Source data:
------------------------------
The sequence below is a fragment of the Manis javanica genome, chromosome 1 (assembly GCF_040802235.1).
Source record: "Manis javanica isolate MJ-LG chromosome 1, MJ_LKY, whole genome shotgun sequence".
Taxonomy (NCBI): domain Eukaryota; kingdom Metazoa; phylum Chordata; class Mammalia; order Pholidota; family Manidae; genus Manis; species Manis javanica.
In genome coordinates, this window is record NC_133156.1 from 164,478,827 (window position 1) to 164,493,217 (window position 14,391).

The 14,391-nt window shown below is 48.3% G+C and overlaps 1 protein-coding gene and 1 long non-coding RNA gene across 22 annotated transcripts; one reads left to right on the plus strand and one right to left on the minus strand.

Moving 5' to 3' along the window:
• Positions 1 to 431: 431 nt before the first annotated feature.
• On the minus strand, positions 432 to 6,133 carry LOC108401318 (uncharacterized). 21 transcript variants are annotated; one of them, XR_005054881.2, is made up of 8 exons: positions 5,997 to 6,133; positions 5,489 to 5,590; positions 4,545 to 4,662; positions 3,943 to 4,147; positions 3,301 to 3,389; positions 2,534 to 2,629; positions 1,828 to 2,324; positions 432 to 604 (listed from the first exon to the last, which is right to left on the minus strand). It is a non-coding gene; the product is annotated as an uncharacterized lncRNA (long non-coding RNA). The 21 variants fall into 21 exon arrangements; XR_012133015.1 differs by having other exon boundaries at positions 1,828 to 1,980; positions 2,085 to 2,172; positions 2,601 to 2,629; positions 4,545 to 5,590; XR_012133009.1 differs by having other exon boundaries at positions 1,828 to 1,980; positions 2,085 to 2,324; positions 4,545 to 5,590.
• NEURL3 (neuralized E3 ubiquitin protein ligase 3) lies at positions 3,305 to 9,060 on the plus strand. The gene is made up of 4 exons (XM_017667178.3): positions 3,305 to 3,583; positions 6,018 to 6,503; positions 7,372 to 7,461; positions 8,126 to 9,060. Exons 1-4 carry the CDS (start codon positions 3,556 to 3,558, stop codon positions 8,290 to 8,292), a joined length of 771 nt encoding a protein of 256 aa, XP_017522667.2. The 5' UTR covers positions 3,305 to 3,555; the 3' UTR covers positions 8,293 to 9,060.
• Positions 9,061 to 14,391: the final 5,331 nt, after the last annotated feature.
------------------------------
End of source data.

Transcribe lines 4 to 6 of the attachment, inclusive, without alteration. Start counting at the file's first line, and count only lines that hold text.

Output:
In genome coordinates, this window is record NC_133156.1 from 164,478,827 (window position 1) to 164,493,217 (window position 14,391).

The 14,391-nt window shown below is 48.3% G+C and overlaps 1 protein-coding gene and 1 long non-coding RNA gene across 22 annotated transcripts; one reads left to right on the plus strand and one right to left on the minus strand.

Moving 5' to 3' along the window: